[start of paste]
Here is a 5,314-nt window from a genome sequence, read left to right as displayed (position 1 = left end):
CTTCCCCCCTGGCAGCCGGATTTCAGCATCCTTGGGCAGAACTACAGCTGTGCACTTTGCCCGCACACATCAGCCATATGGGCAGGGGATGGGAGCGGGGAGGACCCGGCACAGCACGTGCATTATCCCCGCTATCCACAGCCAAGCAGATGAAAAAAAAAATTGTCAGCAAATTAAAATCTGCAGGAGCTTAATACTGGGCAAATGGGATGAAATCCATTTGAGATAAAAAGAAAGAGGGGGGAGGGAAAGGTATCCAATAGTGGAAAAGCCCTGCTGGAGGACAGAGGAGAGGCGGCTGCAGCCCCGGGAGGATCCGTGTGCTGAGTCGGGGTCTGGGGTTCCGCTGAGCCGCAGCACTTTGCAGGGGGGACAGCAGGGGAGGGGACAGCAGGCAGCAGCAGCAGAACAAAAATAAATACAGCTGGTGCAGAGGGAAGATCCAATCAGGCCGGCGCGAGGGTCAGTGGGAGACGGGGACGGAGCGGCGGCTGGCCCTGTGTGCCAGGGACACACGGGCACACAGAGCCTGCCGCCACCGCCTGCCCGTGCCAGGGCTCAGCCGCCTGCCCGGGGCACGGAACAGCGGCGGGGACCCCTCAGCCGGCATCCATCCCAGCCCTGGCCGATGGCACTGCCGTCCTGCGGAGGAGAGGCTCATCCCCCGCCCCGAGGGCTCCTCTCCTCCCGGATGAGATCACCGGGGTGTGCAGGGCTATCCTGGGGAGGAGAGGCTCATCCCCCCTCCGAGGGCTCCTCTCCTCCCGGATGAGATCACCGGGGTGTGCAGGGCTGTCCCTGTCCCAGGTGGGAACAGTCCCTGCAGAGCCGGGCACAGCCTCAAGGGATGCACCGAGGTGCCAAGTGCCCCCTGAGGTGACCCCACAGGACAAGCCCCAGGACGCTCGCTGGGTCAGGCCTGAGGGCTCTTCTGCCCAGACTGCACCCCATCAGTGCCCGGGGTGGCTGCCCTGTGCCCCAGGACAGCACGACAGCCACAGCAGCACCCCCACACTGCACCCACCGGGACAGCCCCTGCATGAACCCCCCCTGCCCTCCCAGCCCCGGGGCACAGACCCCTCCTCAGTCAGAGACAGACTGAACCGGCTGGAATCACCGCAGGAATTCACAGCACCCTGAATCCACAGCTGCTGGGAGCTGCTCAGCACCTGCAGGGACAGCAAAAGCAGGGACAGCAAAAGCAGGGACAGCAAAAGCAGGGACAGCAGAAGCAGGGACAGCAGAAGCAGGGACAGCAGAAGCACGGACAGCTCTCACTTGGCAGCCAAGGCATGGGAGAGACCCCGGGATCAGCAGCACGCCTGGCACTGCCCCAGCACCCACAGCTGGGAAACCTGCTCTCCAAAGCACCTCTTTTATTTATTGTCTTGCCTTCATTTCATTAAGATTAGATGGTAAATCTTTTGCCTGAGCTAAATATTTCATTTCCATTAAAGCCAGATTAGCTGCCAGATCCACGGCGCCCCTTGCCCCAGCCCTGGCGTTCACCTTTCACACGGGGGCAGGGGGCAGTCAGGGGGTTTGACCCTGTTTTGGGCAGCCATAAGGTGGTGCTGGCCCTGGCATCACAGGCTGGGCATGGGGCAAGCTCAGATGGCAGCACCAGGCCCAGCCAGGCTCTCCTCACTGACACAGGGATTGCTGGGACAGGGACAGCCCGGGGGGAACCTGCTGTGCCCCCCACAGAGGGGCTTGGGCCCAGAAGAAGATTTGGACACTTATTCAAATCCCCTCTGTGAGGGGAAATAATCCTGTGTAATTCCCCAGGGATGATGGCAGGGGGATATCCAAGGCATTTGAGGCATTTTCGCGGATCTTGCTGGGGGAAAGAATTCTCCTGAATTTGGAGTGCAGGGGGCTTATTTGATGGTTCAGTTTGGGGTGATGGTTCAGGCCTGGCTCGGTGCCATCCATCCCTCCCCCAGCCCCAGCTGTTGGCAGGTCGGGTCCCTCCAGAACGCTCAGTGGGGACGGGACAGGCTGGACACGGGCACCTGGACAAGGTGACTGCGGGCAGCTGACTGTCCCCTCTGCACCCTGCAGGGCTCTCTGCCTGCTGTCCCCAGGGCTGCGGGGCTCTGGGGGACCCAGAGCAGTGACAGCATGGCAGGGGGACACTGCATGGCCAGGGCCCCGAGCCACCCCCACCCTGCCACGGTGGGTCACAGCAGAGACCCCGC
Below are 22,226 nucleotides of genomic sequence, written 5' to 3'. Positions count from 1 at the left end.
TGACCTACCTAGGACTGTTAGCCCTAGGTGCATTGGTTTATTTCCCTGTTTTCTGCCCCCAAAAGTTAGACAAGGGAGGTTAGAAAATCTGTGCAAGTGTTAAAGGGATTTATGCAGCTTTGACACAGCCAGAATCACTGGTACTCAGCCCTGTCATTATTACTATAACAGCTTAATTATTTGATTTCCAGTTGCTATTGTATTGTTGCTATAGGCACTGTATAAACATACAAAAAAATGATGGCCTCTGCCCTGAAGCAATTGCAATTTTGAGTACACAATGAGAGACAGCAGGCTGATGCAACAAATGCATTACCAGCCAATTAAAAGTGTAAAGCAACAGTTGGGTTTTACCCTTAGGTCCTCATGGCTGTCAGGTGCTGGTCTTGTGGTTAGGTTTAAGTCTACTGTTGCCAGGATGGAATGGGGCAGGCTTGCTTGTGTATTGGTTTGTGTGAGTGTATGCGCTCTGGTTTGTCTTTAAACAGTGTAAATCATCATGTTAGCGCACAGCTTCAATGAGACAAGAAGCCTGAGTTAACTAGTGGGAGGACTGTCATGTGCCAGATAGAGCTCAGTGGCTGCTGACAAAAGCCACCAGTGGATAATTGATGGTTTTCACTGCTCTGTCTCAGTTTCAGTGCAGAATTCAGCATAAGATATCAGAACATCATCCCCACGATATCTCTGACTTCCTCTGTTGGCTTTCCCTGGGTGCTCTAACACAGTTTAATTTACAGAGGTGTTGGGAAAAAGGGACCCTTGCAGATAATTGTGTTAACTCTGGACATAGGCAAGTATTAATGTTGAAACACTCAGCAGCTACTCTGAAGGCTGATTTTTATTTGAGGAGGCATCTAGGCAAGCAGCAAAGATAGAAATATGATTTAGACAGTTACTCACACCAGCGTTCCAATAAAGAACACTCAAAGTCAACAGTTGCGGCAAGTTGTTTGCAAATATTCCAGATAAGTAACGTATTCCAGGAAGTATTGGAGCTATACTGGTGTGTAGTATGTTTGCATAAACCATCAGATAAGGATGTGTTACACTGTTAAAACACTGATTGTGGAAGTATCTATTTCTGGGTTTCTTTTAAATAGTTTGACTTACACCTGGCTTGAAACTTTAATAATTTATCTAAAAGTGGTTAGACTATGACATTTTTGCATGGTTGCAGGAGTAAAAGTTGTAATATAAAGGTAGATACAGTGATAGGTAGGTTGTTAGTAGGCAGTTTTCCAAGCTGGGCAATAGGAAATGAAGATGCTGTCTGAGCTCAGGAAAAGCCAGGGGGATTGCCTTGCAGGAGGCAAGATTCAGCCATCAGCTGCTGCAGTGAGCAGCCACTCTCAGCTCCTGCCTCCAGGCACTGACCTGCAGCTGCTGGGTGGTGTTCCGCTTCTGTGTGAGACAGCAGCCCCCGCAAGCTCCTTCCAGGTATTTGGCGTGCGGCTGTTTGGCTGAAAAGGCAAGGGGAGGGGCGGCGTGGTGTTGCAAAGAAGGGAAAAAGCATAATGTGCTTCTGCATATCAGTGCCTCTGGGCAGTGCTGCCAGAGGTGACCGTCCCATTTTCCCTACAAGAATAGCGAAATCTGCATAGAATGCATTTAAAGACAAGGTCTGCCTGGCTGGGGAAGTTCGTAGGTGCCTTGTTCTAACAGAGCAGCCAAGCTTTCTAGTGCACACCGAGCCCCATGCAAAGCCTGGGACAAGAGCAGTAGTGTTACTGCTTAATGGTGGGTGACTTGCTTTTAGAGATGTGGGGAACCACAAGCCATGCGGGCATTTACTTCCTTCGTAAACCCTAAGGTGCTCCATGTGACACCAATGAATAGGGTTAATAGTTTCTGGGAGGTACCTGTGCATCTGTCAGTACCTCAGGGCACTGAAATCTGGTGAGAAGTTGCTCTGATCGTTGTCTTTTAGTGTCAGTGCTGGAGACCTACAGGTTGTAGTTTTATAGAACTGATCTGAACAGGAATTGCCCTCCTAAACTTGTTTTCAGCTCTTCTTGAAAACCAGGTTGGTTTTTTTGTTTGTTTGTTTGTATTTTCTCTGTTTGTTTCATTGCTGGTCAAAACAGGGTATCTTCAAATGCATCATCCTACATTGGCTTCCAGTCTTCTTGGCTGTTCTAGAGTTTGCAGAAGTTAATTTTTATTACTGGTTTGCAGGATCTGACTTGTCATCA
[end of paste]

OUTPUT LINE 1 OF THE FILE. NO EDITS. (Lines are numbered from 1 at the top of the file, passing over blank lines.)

Here is a 5,314-nt window from a genome sequence, read left to right as displayed (position 1 = left end):